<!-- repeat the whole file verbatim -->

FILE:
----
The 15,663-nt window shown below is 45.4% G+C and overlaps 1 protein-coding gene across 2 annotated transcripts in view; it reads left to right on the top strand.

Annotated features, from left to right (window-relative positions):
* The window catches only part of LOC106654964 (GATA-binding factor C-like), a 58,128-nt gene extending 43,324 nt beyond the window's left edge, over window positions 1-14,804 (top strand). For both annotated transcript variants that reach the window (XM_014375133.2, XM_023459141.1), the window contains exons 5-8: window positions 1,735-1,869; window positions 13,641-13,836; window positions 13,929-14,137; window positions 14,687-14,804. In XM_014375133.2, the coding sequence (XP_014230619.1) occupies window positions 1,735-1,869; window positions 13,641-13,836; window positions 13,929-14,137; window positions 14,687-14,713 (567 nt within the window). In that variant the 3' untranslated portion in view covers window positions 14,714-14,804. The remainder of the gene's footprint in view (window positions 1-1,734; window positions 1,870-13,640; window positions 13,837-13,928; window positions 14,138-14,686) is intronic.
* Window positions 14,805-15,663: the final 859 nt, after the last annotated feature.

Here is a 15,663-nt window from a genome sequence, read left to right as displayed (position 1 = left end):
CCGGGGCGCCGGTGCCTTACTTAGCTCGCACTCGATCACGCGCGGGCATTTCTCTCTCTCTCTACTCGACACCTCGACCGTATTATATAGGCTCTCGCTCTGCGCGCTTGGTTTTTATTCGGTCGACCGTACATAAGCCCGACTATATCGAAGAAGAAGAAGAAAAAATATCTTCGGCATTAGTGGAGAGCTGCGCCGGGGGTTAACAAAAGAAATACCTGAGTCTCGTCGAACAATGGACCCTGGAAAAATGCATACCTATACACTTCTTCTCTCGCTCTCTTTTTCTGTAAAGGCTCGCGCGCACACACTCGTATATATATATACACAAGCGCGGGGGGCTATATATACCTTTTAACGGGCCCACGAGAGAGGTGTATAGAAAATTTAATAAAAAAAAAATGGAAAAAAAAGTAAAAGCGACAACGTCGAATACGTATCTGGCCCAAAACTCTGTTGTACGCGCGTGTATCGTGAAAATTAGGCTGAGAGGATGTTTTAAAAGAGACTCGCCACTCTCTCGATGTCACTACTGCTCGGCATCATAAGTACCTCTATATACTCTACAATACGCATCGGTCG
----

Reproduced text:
The 15,663-nt window shown below is 45.4% G+C and overlaps 1 protein-coding gene across 2 annotated transcripts in view; it reads left to right on the top strand.

Annotated features, from left to right (window-relative positions):
* The window catches only part of LOC106654964 (GATA-binding factor C-like), a 58,128-nt gene extending 43,324 nt beyond the window's left edge, over window positions 1-14,804 (top strand). For both annotated transcript variants that reach the window (XM_014375133.2, XM_023459141.1), the window contains exons 5-8: window positions 1,735-1,869; window positions 13,641-13,836; window positions 13,929-14,137; window positions 14,687-14,804. In XM_014375133.2, the coding sequence (XP_014230619.1) occupies window positions 1,735-1,869; window positions 13,641-13,836; window positions 13,929-14,137; window positions 14,687-14,713 (567 nt within the window). In that variant the 3' untranslated portion in view covers window positions 14,714-14,804. The remainder of the gene's footprint in view (window positions 1-1,734; window positions 1,870-13,640; window positions 13,837-13,928; window positions 14,138-14,686) is intronic.
* Window positions 14,805-15,663: the final 859 nt, after the last annotated feature.

Here is a 15,663-nt window from a genome sequence, read left to right as displayed (position 1 = left end):
CCGGGGCGCCGGTGCCTTACTTAGCTCGCACTCGATCACGCGCGGGCATTTCTCTCTCTCTCTACTCGACACCTCGACCGTATTATATAGGCTCTCGCTCTGCGCGCTTGGTTTTTATTCGGTCGACCGTACATAAGCCCGACTATATCGAAGAAGAAGAAGAAAAAATATCTTCGGCATTAGTGGAGAGCTGCGCCGGGGGTTAACAAAAGAAATACCTGAGTCTCGTCGAACAATGGACCCTGGAAAAATGCATACCTATACACTTCTTCTCTCGCTCTCTTTTTCTGTAAAGGCTCGCGCGCACACACTCGTATATATATATACACAAGCGCGGGGGGCTATATATACCTTTTAACGGGCCCACGAGAGAGGTGTATAGAAAATTTAATAAAAAAAAAATGGAAAAAAAAGTAAAAGCGACAACGTCGAATACGTATCTGGCCCAAAACTCTGTTGTACGCGCGTGTATCGTGAAAATTAGGCTGAGAGGATGTTTTAAAAGAGACTCGCCACTCTCTCGATGTCACTACTGCTCGGCATCATAAGTACCTCTATATACTCTACAATACGCATCGGTCG